Sunday, November 18, 2007

Familial bliss?

This picture was painted in 1918, the year of Schiele’s death. Although unfinished, it has still endured one important change: in earlier versions, a bouquet of flowers stood in the place of the child, probably added when he learnt that his wife Edith was pregnant.

Although the male figure is instantly recognisable as Schiele, the woman is not his wife, making the change of the flowers for a baby rather strange. Originally known as Squatting Couple, it was renamed The Family after the artist’s death.

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Wednesday, May 16, 2007

Leopold Czihazcek - the guardian

Czihaczek was Egon's uncle and became his guardian after Egon's father, Adolf, died of syphilis. Czihaczek had one desire: to make a decent man out of Egon. More sepcifically, this meant that Egon had to take up a job on the Imperial railways, as indeed Czihaczek and his father had done. Egon, of course, revolted against this in pursuit of art until Czihaczek finally turned off the tap and refused to support the boy.

Saturday, February 17, 2007

Trcka: The Photographer

Anton Josef Trcka did more than anyone else to perpetuate the image we have of Schiele. He was a revolutionary in the relatively new medium of photography, pushing the boundaries and creating a true art form. Schiele was second only to Rembrandt in the number of self-portraits he produced and we know from his myriad works that he was obsessed with his own image.

But we only have this image through the artist’s own eyes. Trcka’s talent is that – through a completely different art form – he has captured that same Schiele: a tortured, self-obsessed artist; the wide eyes, the sharp fingers, the posing. Magical.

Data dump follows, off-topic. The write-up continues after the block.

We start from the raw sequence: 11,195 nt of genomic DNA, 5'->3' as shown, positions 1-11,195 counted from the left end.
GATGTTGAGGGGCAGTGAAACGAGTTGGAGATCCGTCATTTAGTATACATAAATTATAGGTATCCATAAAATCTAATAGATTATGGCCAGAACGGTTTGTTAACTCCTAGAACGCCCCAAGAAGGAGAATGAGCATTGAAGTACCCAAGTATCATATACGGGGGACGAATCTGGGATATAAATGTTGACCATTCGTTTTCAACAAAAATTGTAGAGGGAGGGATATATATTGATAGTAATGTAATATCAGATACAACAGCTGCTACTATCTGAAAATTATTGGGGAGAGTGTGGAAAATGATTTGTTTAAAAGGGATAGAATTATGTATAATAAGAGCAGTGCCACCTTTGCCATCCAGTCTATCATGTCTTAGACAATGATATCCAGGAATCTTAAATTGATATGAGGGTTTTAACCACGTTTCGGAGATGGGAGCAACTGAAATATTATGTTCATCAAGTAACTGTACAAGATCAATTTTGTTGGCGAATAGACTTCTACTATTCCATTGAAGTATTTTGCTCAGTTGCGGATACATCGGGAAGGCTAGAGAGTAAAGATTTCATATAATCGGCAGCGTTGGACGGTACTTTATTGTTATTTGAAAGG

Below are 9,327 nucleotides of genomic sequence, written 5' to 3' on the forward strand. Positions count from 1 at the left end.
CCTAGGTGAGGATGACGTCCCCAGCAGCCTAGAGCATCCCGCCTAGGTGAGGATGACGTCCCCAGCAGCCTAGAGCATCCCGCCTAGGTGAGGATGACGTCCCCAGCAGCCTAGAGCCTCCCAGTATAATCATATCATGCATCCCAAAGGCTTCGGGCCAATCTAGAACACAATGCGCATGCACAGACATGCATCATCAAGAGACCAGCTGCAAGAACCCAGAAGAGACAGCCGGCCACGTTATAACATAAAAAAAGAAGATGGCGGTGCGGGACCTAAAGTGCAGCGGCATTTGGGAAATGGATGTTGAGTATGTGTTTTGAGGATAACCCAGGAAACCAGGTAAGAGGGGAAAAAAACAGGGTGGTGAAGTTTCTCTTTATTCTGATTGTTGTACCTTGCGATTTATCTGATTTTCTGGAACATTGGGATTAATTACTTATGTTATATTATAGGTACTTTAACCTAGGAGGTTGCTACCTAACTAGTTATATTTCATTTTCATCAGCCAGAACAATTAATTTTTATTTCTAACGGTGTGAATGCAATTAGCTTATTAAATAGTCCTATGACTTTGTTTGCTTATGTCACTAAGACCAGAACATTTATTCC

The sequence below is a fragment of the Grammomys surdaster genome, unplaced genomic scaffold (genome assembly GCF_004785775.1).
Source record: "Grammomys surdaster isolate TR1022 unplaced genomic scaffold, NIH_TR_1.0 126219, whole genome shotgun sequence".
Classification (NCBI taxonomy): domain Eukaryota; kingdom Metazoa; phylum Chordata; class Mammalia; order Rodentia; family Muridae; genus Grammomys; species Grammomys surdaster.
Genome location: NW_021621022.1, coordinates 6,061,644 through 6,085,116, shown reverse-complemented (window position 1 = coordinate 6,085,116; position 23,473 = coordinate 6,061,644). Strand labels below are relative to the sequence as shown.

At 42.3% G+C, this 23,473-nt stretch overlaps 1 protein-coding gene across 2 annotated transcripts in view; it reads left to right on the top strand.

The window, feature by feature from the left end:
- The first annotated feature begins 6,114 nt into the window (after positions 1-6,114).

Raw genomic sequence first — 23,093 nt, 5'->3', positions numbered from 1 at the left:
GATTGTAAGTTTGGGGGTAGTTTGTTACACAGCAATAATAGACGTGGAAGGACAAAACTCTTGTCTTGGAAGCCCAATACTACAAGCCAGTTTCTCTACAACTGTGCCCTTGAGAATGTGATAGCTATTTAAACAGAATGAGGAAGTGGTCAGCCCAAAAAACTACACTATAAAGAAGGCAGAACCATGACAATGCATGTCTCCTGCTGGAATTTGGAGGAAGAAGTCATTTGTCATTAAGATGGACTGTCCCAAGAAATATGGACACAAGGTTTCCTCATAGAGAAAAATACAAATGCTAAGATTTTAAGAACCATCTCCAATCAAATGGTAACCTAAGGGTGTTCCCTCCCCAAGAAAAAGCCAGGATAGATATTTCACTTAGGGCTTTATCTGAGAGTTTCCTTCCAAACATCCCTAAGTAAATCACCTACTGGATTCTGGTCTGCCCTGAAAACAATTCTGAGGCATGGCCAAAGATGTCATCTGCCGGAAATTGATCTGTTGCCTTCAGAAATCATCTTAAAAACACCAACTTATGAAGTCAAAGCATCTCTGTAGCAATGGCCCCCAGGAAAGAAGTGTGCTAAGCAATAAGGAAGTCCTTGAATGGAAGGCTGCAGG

Trcka was born in Vienna in 1893 and died in 1940. He was friends with Schiele and Gustav Klimt. He also went under the pseudonym of “Antios” as you can see in the photo's bottom left hand corner. His work as a poet, sculptor is less well-known, but his photos of Schiele and Klimt are timeless.

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Sunday, January 28, 2007

The Egoist

In a few days HNA books will be publishing The Egoist by Jean-Louis Gailleman. It's a welcome look at Schiele from the point of view of his self-obsession. Gailleman is a professor at Paris' Sorbonne University and one of today's leading commentators on the period. From a cursory glance through a preliminiary copy it seems to cover all the well-known narcissistic paintings while also unearthing a few unknown (or less well-known) portraits. When the majority of spectators enjoy Schiele for his representations of women, girls, prostitutes and street-life, it is worth being reminded of the intriguing egotism behind his work and inspiration. Rarely was there an artist so obsessed with his own image; that can be seen more than anything in his posing for photographer and friend Anton Trcka as well as in the infamous Red Host and its towering erection. Although this book is published in the "Discoveries" series, there is little that is new in there, but that shouldn't stop you from buying it. It's a decently priced, well-presented work.